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Transferring Surgical Expertise: Analyzing the Learning Curve of Robotic Cardiac Surgery Operative Time Reduction When Surgeon Moves from One Experienced Center to Another

Sherif M. Khairallah
Mohamed Rahouma
1,*,† and
Stephanie L. Mick
Cardiothoracic Surgery Department, Weill Cornell Medicine New York-Presbyterian Hospital (WCM), 525 East 68th Street, Suite M404, New York, NY 10065, USA
National Cancer Institute, Cairo University, Cairo 11562, Egypt
Authors to whom correspondence should be addressed.
These authors contributed equally to this work.
J. Cardiovasc. Dev. Dis. 2024, 11(3), 81;
Submission received: 23 January 2024 / Revised: 23 February 2024 / Accepted: 25 February 2024 / Published: 29 February 2024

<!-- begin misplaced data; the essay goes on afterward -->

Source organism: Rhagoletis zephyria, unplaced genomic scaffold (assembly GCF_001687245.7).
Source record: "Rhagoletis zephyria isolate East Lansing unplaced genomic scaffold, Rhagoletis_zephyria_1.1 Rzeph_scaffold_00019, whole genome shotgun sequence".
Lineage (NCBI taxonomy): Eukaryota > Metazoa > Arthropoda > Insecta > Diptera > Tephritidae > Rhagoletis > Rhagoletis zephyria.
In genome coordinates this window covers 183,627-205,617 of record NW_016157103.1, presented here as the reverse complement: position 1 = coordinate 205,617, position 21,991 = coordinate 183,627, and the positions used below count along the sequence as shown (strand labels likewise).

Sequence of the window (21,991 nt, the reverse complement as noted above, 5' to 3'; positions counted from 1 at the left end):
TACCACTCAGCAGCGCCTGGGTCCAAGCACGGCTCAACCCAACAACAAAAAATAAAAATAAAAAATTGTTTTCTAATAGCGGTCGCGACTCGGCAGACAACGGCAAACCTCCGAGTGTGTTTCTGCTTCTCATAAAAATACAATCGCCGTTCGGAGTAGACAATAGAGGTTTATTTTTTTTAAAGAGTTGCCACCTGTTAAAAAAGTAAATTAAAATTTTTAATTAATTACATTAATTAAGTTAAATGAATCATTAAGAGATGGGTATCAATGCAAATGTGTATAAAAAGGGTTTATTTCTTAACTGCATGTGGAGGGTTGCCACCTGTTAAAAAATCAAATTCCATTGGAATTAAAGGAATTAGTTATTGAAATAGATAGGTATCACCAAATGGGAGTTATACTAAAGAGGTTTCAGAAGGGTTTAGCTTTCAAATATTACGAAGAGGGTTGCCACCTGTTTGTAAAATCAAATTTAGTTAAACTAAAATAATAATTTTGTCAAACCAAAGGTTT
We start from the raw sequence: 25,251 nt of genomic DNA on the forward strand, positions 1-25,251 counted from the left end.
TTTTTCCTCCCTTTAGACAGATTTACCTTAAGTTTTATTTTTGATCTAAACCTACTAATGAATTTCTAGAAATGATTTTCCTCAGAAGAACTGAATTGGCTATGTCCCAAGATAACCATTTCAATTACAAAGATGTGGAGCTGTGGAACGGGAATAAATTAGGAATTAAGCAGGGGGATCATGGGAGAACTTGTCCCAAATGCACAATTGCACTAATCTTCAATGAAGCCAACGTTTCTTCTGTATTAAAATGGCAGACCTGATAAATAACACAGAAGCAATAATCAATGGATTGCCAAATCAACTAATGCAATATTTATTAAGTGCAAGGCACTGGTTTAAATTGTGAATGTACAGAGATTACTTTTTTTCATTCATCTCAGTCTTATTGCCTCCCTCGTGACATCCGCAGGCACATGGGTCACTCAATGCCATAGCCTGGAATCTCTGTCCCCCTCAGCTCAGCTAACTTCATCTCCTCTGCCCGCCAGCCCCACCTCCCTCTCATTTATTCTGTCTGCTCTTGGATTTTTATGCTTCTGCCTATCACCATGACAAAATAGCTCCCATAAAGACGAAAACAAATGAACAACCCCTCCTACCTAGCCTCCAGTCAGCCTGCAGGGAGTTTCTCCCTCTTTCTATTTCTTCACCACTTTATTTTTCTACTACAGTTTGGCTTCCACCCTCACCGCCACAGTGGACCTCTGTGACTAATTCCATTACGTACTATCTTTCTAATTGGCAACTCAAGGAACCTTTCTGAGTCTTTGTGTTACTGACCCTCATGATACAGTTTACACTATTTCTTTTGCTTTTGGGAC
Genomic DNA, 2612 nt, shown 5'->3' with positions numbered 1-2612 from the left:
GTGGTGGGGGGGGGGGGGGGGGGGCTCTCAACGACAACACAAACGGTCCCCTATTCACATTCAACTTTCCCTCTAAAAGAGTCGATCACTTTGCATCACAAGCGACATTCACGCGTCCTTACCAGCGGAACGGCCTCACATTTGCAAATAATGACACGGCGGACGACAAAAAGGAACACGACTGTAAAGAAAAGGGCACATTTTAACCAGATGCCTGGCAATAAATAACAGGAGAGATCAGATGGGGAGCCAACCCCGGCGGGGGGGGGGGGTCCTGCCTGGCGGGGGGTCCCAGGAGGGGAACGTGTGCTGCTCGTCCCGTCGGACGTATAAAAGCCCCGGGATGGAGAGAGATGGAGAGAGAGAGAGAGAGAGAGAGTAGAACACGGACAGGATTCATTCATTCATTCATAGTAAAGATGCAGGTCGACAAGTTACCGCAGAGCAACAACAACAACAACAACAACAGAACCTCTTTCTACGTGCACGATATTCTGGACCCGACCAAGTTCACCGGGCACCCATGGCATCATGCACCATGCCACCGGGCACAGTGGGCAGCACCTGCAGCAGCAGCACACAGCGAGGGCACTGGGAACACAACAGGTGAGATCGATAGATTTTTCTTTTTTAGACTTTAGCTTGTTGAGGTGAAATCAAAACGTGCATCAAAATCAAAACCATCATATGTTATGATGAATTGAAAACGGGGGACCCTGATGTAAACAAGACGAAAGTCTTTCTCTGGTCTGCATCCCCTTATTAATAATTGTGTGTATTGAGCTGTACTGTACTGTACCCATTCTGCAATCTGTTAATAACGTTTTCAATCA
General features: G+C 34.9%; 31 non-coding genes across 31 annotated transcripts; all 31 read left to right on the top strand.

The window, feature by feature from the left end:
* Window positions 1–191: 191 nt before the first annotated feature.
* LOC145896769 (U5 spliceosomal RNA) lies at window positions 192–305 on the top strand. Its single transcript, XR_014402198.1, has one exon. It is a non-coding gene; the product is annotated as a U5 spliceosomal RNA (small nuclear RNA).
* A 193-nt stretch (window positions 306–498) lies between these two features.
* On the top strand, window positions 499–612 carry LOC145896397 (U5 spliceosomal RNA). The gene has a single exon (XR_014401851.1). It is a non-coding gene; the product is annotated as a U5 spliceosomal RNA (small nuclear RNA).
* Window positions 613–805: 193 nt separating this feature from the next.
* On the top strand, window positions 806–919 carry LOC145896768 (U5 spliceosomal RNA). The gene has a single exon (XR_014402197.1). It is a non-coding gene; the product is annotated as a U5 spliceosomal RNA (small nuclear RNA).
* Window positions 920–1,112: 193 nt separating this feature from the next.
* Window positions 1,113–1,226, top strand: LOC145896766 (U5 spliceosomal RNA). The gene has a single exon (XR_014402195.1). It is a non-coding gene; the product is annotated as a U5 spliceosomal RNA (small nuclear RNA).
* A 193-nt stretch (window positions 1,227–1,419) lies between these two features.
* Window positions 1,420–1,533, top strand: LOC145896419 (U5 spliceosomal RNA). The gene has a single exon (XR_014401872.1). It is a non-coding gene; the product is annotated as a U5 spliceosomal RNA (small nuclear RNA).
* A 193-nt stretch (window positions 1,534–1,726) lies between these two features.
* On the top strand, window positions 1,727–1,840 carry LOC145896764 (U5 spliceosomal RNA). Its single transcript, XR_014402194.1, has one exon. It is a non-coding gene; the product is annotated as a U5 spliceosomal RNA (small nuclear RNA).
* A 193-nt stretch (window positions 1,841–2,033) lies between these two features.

Background: Robotically assisted cardiac surgery is performed in a team setting and is well known to be associated with learning curves. Surgeon and operative team learning curves are distinct entities, with total operative time representing the entire operative team (surgery, anesthesia, nursing, and perfusion) and cross-clamp time representing mainly the surgical team. Little is known about how a team learning curve evolves when an experienced surgeon transitions from one surgical center to another. This study investigates the dynamics of the team learning curve expressed as total operative time in the case of a surgeon with previous experience transitioning to a new team. Methods: A retrospective analysis was conducted on robotic cardiac surgeries performed by a surgeon who transitioned from one experienced surgical center to another. Operative time data were collected and categorized to assess the evolution of the learning curve. Statistical analysis, including learning curve modeling and linear regression analysis, was used to evaluate changes in total time in the operating room per case. Results: 103 cases were included in Weill Cornell Medicine (2019–2023). The median patient age was 63 years, 68% were males, 90.3% of cases were repaired for degenerative mitral valve disease, and the median body mass index was 23.87. Operative time (ORT) decreased from a median of 5.00 h [95%CI: 4.76, 6.00] in the first 30 cases to 4.83 [95%CI: 4.10, 5.27] thereafter, with the apparent curve plateauing indicative of the adaptation period to the new surgical environment (p = 0.01). Subgroup analysis among mitral cases (n = 93) showed a decrease in ORT from 5.00 [95%CI: 4.71, 5.98] in the first 26 cases to 4.83 [95%CI: 4.14, 5.30] (p = 0.045). There was no difference between the initial 30 cases and subsequent cases regarding cardiopulmonary bypass time, myocardial ischemia time, reoperation for bleeding, prolonged ventilation, reintubation, renal failure, need for an intra-aortic balloon pump, readmission to the ICU, reoperation for valvular dysfunction within 30 days, pneumonia, and deep venous thrombosis. Multivariate significant predictors of longer operative time were the first 30 cases, resection-based repairs, and MAZE as a concomitant procedure. Conclusions: Total operative time can be expected to decrease after about 30 cases when an experienced robotic surgeon moves between centers. Complications and cross-clamp times are less susceptible to a learning curve phenomenon in such a circumstance, as these depend primarily on the operating surgeon’s level of experience. Understanding these dynamics can inform the planning and management of surgical transitions, ensuring optimal patient care and continued improvement in surgical outcomes.